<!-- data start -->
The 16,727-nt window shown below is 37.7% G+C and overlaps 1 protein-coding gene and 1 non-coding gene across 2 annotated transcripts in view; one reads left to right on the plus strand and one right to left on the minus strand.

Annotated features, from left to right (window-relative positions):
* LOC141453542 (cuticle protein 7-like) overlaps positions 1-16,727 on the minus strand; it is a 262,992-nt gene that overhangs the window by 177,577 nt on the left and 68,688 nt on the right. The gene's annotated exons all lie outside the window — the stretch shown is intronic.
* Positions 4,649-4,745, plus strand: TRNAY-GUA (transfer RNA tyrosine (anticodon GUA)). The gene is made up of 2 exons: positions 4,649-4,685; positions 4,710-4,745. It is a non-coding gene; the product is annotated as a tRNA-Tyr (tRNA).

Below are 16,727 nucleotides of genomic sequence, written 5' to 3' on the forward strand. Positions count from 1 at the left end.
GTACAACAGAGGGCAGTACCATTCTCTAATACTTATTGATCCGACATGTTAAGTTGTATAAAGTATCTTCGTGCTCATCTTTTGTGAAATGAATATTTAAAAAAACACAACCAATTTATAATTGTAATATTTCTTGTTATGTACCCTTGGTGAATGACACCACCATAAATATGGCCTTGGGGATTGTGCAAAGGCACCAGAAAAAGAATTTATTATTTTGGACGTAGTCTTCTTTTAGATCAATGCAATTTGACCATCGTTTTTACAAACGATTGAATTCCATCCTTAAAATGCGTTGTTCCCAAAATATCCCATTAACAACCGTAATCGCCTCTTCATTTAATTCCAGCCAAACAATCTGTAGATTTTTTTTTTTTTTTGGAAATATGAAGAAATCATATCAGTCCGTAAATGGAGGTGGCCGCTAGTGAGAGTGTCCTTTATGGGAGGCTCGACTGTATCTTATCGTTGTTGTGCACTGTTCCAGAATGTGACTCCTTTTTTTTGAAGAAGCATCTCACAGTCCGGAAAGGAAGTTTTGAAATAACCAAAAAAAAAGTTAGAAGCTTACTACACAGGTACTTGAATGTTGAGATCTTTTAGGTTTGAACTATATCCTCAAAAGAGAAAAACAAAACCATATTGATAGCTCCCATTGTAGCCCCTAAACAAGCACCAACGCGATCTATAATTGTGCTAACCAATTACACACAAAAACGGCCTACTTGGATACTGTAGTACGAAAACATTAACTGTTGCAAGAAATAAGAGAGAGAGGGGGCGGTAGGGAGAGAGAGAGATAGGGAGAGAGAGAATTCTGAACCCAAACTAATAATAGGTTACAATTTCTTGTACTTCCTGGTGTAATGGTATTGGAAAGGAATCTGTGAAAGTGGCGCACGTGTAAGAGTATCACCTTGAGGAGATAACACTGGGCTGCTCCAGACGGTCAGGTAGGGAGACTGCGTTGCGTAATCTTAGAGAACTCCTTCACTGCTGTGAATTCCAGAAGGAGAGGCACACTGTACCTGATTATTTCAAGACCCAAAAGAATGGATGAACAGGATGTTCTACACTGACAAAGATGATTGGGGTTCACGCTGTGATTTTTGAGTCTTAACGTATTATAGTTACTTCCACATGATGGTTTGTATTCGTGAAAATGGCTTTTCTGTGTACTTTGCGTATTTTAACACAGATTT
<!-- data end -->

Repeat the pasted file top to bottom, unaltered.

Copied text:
The 16,727-nt window shown below is 37.7% G+C and overlaps 1 protein-coding gene and 1 non-coding gene across 2 annotated transcripts in view; one reads left to right on the plus strand and one right to left on the minus strand.

Annotated features, from left to right (window-relative positions):
* LOC141453542 (cuticle protein 7-like) overlaps positions 1-16,727 on the minus strand; it is a 262,992-nt gene that overhangs the window by 177,577 nt on the left and 68,688 nt on the right. The gene's annotated exons all lie outside the window — the stretch shown is intronic.
* Positions 4,649-4,745, plus strand: TRNAY-GUA (transfer RNA tyrosine (anticodon GUA)). The gene is made up of 2 exons: positions 4,649-4,685; positions 4,710-4,745. It is a non-coding gene; the product is annotated as a tRNA-Tyr (tRNA).

Below are 16,727 nucleotides of genomic sequence, written 5' to 3' on the forward strand. Positions count from 1 at the left end.
GTACAACAGAGGGCAGTACCATTCTCTAATACTTATTGATCCGACATGTTAAGTTGTATAAAGTATCTTCGTGCTCATCTTTTGTGAAATGAATATTTAAAAAAACACAACCAATTTATAATTGTAATATTTCTTGTTATGTACCCTTGGTGAATGACACCACCATAAATATGGCCTTGGGGATTGTGCAAAGGCACCAGAAAAAGAATTTATTATTTTGGACGTAGTCTTCTTTTAGATCAATGCAATTTGACCATCGTTTTTACAAACGATTGAATTCCATCCTTAAAATGCGTTGTTCCCAAAATATCCCATTAACAACCGTAATCGCCTCTTCATTTAATTCCAGCCAAACAATCTGTAGATTTTTTTTTTTTTTTGGAAATATGAAGAAATCATATCAGTCCGTAAATGGAGGTGGCCGCTAGTGAGAGTGTCCTTTATGGGAGGCTCGACTGTATCTTATCGTTGTTGTGCACTGTTCCAGAATGTGACTCCTTTTTTTTGAAGAAGCATCTCACAGTCCGGAAAGGAAGTTTTGAAATAACCAAAAAAAAAGTTAGAAGCTTACTACACAGGTACTTGAATGTTGAGATCTTTTAGGTTTGAACTATATCCTCAAAAGAGAAAAACAAAACCATATTGATAGCTCCCATTGTAGCCCCTAAACAAGCACCAACGCGATCTATAATTGTGCTAACCAATTACACACAAAAACGGCCTACTTGGATACTGTAGTACGAAAACATTAACTGTTGCAAGAAATAAGAGAGAGAGGGGGCGGTAGGGAGAGAGAGAGATAGGGAGAGAGAGAATTCTGAACCCAAACTAATAATAGGTTACAATTTCTTGTACTTCCTGGTGTAATGGTATTGGAAAGGAATCTGTGAAAGTGGCGCACGTGTAAGAGTATCACCTTGAGGAGATAACACTGGGCTGCTCCAGACGGTCAGGTAGGGAGACTGCGTTGCGTAATCTTAGAGAACTCCTTCACTGCTGTGAATTCCAGAAGGAGAGGCACACTGTACCTGATTATTTCAAGACCCAAAAGAATGGATGAACAGGATGTTCTACACTGACAAAGATGATTGGGGTTCACGCTGTGATTTTTGAGTCTTAACGTATTATAGTTACTTCCACATGATGGTTTGTATTCGTGAAAATGGCTTTTCTGTGTACTTTGCGTATTTTAACACAGATTT